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Top 10 Reasons to Visit Leadville and Twin Lakes, CO, This Fall
(LEADVILLE, COLO, August 25, 2021) – Leaves change first in Leadville and Twin Lakes, Colorado. At elevations around 10,000’, the aspen usually peak mid- to late September, surrounding scenic drives, hikes, bike rides, and train rides with golden leaves. Here are ten reasons to visit Leadville and Twin Lakes this fall.
SCENIC DRIVES AND RIDES
- National Scenic and Historic Byway – Autumn Roads– All roads into Leadville follow theTop of the Rockies National Scenic and Historic Byway, an 82-mile route that reaches 12,000’. The route offers spectacular views of golden aspen groves and large glacial lakes. The section from Twin Lakes to the summit of Independence Pass is especially brilliant in the fall.
- Leadville Scenic Train –TheLeadville Colorado & Southern Railroad rides up into the San Isabel National Forest, where the mountains are ablaze with yellow, orange, and red. One to two trains run daily through Oct. 8, 2021. The train leaves on Saturday and Sunday at 1 p.m. from Oct. 9 to Oct. 31, 2021. Reservations are required, and it is encouraged to book in advance.
- Ride through Alpine Scenery–Halfmoon Packing & Outfitting offers horseback rides, wagon rides, stagecoach rides, and overnight wilderness pack trips, featuring some of the most spectacular mountain views in the area. They also offer a complete range of hunting services, including fully guided hunts, drop camps, game retrieval, and pack services.
- Fall Hikes –1.) The East Ridge ofMt. Elbert, Colorado’s tallest mountain at 14,433?, offers a trip through an expansive aspen grove—and a chance to look down on those glowing leaves from above. 2.) The Colorado Trail and the Continental Divide Trail offer gorgeous scenery with golden aspens. 3.) Hope Pass at 12,600? offers stunning views of soaring 14ers in the Sawatch Range, Twin Lakes from on high, and the picturesque Arkansas River Valley.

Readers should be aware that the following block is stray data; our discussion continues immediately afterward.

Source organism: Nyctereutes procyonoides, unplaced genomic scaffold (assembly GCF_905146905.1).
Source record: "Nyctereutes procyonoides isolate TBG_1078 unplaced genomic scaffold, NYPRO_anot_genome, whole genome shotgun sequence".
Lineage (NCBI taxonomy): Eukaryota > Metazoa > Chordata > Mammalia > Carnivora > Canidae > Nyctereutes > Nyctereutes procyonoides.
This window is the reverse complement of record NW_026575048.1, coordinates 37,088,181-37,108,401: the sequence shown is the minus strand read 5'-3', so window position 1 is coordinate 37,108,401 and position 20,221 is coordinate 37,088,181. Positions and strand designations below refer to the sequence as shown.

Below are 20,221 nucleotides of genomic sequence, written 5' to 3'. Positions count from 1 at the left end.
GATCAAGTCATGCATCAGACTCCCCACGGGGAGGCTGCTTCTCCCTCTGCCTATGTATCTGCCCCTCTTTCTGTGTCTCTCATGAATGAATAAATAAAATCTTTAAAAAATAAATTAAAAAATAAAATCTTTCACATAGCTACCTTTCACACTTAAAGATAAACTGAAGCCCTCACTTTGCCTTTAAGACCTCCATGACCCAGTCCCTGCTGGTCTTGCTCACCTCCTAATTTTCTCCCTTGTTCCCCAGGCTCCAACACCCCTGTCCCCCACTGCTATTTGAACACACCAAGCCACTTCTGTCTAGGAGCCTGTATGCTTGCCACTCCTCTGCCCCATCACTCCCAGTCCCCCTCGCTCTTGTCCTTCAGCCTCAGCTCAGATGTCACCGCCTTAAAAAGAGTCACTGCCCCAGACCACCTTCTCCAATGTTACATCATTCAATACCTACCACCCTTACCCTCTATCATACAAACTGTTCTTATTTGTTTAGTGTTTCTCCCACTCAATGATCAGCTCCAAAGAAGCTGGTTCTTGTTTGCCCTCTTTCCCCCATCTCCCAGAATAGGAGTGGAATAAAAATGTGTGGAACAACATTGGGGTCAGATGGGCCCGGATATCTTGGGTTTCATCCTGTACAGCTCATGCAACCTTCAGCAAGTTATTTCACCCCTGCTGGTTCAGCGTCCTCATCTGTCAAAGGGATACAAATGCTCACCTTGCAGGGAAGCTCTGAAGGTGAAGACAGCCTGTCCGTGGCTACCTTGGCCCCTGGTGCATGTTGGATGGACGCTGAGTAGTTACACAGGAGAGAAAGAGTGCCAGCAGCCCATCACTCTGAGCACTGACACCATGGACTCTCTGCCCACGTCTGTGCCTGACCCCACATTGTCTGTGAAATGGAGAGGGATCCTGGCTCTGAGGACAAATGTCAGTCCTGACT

- Fall Bike Rides –1.) Leadville’sMineral Belt Trail, an 11.6 mile paved loop around the historic city, goes through a large aspen grove that is brilliant in the fall. The trail offers views of Mt. Elbert and Mt. Massive, and remnants of 1880s silver mines. The section between 5th Street and Toledo Street/California Gulch has jaw-dropping leaves. 2.) The trail to Interlaken passes through a lakeside aspen grove on the way to a turn-of-the-century ghost resort on the shores of Twin Lakes. Mt. Elbert is in full view across the lake, with its lower slopes yellow with aspen.
- Soar High Above the Fall Foliage –Visitors can soar high above the valley on theTop of the Rockies Zipline to experience fall foliage at an elevation of 11,200’ with views of Colorado’s highest peaks. Open year-round, except late fall and early spring.
- Play One More Round of Golf Before Next Season– TheMt. Massive Golf Course, North America’s highest course, offers reasonable prices and is surrounded by scenic 14ers. The course is usually open until the second week of October.
- Ghost Town and Tours; Perfect for Halloween –1.) TheEast Side Mining District is home to the remains of Leadville’s silver mining boom days, from looming headframes to creaky ore houses that once bustled with miners. Visitors can download a Heritage Guide for a map of the driving tour Route of the Silver Kings. 2.) Leadville’s Cemetery, Ghost, and Safari Tours offer a new view on Leadville’s history and its past residents. Tours run on weekends through Sept. 25, 2021.
- Discover Mining– TheNational Mining Museum and Hall of Fame offers replicas of caves and mines, a world-class collection of sparkling gems, and the stories of the people who’ve run American mines for decades.
- Experience Western History through a Museum Tour– 1.) TheHealy House Museum and Dexter Cabin are two of Leadville’s earliest houses showcasing what life was like in a booming silver-mining town. 2.) The Heritage Museum houses Leadville memorabilia highlighting the city’s history. Call (719) 486-1878 for hours after Labor Day. 3.) The Temple Israel, built in 1884, is the oldest of the area’s frontier synagogues. It serves as a museum and research institute that documents the lives of Jewish pioneers during Leadville’s mining boom era.
For more information, visit LeadvilleTwinLakes.com.